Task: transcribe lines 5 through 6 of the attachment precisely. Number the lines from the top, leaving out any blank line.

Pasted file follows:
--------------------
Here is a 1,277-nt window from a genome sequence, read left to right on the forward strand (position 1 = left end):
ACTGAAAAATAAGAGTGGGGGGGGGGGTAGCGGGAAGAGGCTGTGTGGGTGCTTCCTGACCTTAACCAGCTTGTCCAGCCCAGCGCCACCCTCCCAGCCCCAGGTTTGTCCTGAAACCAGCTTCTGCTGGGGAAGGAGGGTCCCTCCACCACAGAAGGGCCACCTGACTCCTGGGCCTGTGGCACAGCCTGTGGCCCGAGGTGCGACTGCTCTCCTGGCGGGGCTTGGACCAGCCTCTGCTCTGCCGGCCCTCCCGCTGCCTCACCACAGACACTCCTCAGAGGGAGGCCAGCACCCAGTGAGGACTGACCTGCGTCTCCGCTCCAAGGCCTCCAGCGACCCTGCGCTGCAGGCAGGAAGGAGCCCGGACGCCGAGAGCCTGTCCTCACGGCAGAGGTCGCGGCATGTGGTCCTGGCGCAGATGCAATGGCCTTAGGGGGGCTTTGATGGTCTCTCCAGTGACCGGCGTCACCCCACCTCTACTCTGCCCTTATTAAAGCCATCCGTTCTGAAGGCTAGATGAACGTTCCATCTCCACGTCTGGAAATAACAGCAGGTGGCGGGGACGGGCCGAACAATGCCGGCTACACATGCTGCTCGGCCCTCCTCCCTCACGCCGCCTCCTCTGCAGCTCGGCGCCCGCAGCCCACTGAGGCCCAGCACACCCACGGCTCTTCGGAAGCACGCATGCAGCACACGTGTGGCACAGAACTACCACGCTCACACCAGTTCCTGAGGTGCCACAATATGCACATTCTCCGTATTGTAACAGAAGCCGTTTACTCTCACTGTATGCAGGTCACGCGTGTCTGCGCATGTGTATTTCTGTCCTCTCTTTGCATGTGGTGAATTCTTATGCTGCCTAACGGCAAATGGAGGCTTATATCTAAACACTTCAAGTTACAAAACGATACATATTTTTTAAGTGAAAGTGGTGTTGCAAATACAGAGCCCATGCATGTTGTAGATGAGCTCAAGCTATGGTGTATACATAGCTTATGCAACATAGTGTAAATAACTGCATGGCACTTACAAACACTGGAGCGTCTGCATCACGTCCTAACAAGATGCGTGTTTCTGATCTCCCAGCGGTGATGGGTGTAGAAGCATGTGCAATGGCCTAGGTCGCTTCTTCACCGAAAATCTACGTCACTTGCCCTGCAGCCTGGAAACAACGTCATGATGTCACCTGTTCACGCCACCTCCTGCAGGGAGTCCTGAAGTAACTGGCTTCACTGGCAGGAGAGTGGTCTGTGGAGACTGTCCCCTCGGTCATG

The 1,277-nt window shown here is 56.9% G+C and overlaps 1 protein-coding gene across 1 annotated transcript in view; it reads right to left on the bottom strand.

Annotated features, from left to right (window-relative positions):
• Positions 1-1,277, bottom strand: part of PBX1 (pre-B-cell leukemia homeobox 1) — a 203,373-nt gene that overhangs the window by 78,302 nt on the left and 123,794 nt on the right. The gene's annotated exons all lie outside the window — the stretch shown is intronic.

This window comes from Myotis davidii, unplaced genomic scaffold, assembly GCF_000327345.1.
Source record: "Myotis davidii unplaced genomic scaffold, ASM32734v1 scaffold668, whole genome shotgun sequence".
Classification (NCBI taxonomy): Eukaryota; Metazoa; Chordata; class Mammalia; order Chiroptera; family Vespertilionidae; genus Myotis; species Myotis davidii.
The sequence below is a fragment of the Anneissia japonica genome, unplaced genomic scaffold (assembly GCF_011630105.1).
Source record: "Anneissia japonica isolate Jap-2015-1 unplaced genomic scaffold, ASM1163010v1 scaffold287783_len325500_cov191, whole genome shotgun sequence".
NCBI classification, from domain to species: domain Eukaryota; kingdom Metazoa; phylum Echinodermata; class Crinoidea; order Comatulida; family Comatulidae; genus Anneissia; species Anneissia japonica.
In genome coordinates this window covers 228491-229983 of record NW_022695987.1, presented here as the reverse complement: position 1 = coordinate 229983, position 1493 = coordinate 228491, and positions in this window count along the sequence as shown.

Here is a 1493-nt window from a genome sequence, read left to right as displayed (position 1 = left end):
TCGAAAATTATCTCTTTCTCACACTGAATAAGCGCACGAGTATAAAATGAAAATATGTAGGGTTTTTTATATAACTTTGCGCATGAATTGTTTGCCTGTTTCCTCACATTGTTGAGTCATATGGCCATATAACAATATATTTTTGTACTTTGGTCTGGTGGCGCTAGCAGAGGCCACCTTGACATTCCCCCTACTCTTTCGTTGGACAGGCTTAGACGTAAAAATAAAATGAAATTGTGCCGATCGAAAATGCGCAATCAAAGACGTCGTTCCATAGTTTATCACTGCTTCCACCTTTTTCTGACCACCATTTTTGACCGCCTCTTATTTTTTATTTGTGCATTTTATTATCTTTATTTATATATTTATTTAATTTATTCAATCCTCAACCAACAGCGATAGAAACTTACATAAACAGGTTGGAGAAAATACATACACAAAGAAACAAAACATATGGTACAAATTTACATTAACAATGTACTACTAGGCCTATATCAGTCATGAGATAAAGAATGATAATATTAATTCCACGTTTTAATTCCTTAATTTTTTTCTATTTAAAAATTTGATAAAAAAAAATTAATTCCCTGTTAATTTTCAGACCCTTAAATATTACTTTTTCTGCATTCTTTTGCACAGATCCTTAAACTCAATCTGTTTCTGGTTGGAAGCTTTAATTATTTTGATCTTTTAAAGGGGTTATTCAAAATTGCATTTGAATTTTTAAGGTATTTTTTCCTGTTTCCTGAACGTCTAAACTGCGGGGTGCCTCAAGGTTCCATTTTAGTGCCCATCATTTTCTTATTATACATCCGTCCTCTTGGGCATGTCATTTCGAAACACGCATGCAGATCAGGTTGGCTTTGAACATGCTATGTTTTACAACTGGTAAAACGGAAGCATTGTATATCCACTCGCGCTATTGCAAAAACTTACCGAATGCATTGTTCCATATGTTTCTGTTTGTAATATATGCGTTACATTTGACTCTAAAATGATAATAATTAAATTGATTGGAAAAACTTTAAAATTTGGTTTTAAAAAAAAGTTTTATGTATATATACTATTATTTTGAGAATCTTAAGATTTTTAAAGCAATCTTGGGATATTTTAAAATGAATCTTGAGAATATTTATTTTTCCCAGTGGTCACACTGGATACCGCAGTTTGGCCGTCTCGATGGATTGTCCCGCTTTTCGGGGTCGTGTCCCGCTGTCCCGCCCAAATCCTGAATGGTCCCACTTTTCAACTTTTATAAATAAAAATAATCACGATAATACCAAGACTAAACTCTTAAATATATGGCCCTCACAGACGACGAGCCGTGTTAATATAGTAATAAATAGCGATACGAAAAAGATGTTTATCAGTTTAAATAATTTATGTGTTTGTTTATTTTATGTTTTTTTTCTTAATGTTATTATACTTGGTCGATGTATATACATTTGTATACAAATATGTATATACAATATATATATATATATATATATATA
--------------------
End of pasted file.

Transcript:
• Positions 1-1,277, bottom strand: part of PBX1 (pre-B-cell leukemia homeobox 1) — a 203,373-nt gene that overhangs the window by 78,302 nt on the left and 123,794 nt on the right. The gene's annotated exons all lie outside the window — the stretch shown is intronic.

This window comes from Myotis davidii, unplaced genomic scaffold, assembly GCF_000327345.1.